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Sedentary lifestyles increase diabetes risk in women

Sedentary lifestyles increase diabetes risk in women
5th March 2012

Older women that sit around for long periods of time everyday could be putting themselves at a greater risk of diabetes.

These are the finding of a new study at the University of Leicester Departments of Health Sciences and Cardiovascular Sciences.

Researchers found that women who are sedentary are more prone to developing early metabolic defects that are a precursor to Type 2 diabetes. Interestingly, a similar link was not found to be present in men.

The discovery was made when researchers assessed over 500 men and women aged 40 and over to discover how specific chemicals affect diabetes and metabolic dysfunction.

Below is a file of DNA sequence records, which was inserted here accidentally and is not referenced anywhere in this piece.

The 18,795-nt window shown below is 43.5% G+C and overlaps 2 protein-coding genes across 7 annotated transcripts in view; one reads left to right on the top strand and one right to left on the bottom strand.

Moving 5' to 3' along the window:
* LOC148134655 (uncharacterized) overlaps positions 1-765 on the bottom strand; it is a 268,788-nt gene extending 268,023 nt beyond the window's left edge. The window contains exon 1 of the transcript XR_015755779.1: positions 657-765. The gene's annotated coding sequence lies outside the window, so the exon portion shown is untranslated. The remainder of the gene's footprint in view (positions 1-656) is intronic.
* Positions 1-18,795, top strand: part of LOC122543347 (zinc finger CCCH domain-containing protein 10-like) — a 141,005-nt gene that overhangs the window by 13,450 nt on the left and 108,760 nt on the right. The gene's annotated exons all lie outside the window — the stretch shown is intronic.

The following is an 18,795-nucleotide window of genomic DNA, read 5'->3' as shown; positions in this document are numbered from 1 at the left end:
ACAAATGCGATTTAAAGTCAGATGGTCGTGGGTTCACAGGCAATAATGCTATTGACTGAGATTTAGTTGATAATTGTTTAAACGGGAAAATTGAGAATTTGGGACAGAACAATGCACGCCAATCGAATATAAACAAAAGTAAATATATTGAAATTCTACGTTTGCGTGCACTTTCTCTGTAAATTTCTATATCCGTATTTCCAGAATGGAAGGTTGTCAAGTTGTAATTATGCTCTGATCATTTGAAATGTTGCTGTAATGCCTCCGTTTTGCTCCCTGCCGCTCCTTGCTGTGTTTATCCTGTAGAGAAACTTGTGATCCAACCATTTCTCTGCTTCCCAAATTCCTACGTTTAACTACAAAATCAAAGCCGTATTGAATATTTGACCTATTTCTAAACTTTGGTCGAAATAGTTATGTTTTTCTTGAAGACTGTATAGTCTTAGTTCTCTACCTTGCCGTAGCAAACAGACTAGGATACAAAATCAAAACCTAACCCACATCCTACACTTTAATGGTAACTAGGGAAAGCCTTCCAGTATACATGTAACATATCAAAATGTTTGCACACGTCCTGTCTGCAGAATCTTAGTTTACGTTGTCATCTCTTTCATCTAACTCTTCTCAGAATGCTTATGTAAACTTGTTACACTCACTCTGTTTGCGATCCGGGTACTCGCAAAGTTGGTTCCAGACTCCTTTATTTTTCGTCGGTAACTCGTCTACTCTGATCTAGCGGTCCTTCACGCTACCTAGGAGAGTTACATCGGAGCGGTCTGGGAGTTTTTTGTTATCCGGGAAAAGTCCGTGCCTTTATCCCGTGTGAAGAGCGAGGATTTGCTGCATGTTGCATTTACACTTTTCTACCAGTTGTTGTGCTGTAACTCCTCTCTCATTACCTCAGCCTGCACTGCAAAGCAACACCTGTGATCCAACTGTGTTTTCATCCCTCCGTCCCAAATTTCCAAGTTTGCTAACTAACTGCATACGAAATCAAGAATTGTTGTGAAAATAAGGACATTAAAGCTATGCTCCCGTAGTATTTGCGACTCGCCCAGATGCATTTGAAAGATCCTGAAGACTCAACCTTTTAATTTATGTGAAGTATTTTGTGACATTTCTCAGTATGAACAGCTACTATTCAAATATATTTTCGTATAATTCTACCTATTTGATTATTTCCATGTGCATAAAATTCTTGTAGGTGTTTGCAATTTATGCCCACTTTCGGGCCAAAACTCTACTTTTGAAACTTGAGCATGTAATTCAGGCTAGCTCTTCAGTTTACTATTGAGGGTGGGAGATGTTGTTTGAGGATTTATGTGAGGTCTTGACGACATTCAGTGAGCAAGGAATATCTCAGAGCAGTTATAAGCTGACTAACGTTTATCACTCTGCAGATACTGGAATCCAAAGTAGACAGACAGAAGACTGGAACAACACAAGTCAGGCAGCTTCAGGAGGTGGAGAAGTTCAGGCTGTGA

It was found that women who spent a long time sitting had higher levels of insulin, as well as C-reactive protein and chemicals released by fatty tissue in the abdomen, leptin and interleukin6.

These chemicals indicate a problematic inflammation that can lead to diabetes.

This is not the first study to suggest that inactivity can lead to diabetes and cardiovascular conditions.

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